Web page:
Forbes and Payments NEXT recently reached out to our fraud and identity expert, Mary Ann Miller, to comment on another case of FinTech’s continuing fraud problem. But this instance is just one of many others and part of a systemic issue that is affecting not only FinTechs, but banks, merchants, and other financial service providers as well. So I sat down with Mary Ann to learn more about how synthetic identity fraud, fake accounts, bot attacks, and “framing fraud” are impacting banks and FinTechs, as well as what they can do about it. Read on for the full conversation.
YY: Mary Ann, there’s been a lot of news about FinTech’s growing fraud problem, particularly with synthetic identity fraud and bots being used to create fake accounts. Can you describe the issue for us?
Mary Ann Miller: This is a systemic issue that we see at many banks and FinTechs, and it’s been happening for quite some time now. It may be attracting more media attention now, but it’s the manifestation of a continuing problem related directly to the identity theft and synthetic fraud we saw during the pandemic. What’s happening is that bad actors are weaponizing the personal information that they’ve stolen in data breaches and then using bots to launch attacks. Many news articles we see today focus on specific companies, but many banks and FinTechs are being attacked – not just the ones we see in the news.
YY: Can you tell us more about the bot aspect of these attacks? After fraudsters first collect the stolen data from breaches, how exactly does that work?
Mary Ann Miller: These are sophisticated bot attacks that, again, are hitting many banks and FinTechs. Fraudsters use automated scripted bot attacks – you can think of them as software applications that run automated tasks. Once the fraudsters have access to the stolen information from data breaches, they program bots to complete account opening processes at FinTechs and banks using the stolen data. This part usually happens with no human interaction. Since the bad actor would have all the information to complete the process for account opening, including consumers' personal information, this is very easy for them to do.
YY: What happens after the fake accounts are created? What are the fraudsters trying to achieve?
Mary Ann Miller: The bad actors wreak all kinds of havoc once they create a fake account with someone else’s identity or a fabricated identity using someone’s SSN, sometimes referred to as synthetic fraud. This includes check deposit fraud, ACH fraud, dispute abuse fraud, exploitation of race conditions, collection of account incentives, money laundering, and even sadly, crimes like human trafficking. In the case of bots, the bad actors are trying to conduct fraud on a mass scale, and quickly, we see that in the industry. If a financial institution sees a spike in account opening, it’s almost guaranteed that attacks on the payment services will begin.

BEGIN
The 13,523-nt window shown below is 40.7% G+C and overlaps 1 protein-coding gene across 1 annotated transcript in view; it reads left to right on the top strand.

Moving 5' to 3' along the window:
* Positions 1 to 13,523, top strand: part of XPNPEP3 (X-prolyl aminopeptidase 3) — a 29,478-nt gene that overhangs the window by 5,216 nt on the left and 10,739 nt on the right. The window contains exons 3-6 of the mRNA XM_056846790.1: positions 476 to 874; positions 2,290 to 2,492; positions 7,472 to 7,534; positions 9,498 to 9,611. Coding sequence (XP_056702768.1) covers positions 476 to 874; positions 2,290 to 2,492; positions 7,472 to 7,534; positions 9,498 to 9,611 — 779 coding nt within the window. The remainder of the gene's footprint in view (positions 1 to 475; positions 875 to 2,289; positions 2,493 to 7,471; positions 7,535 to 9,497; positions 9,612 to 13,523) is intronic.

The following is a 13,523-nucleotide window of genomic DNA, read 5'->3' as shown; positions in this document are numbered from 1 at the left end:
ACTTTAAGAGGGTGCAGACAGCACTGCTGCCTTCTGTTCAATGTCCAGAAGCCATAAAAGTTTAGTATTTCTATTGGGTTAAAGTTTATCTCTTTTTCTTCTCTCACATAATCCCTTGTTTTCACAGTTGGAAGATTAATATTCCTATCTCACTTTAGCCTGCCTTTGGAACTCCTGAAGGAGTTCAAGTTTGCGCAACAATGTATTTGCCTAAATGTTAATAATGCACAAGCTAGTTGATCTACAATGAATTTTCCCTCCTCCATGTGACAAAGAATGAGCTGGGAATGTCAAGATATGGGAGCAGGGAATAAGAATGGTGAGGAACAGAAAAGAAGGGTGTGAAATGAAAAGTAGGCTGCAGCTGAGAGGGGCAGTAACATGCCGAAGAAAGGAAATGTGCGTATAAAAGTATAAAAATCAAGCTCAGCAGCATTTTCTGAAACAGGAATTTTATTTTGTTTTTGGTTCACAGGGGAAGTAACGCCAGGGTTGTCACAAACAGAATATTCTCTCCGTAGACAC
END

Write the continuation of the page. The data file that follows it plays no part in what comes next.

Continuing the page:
YY: Some of this fraud is related to incentive campaigns where FinTechs or banks offer a monetary incentive to new customers to encourage them to open new accounts. How do these incentive programs tie into the issue?
Mary Ann Miller: Banks and FinTechs might underestimate the effort a bad actor will go through just for a $10 incentive, but there is more to the story. The fraud occurs over and over, and the cash-out for the bad actor does add up. In addition, bad actors have a database of identities they have stolen, so they use them across the industry.
YY: The creation of these fake accounts is obviously problematic for FinTechs and banks, but how does this affect the consumers whose information was stolen? Is this related to the problem known as “framing fraud?”
Mary Ann Miller: Consumers are really at risk, and in many cases, they are unaware that their identity information was used to conduct fraud. This has consequences downstream for many processes like SAR filing, IRS reporting, and privacy. There’s even reputational damage in some cases. We’ve been calling this issue “framing fraud” because often, law enforcement goes after the actual victim for the crime as if they’re being framed.
YY: What can FinTechs and banks do to mitigate and get ahead of these issues?
Mary Ann Miller: Banks and FinTechs can take the following steps to mitigate these issues: improve the security layers around the endpoints, such as account opening with better bot protection. Technology such as phone-centric identity signals can deduce from the time of onboarding, whether the applicant is a bot or a real person. Implementing digital identity-proofing signals that provide red flags that can be actioned on in real time to prevent the creation of fake accounts cuts off the fraudster’s legs for this kind of attack. This not only helps protect the business but also consumers from becoming victims.
What’s interesting is that many of these phone-centric identity signals for onboarding can be implemented in a way that improves the onboarding experience for real customers while blocking bots. In addition to fortified identity-proofing, these enhanced onboarding solutions can reduce onboarding time by 79%, decrease abandonment by 35%, and include integrated KYC checks.
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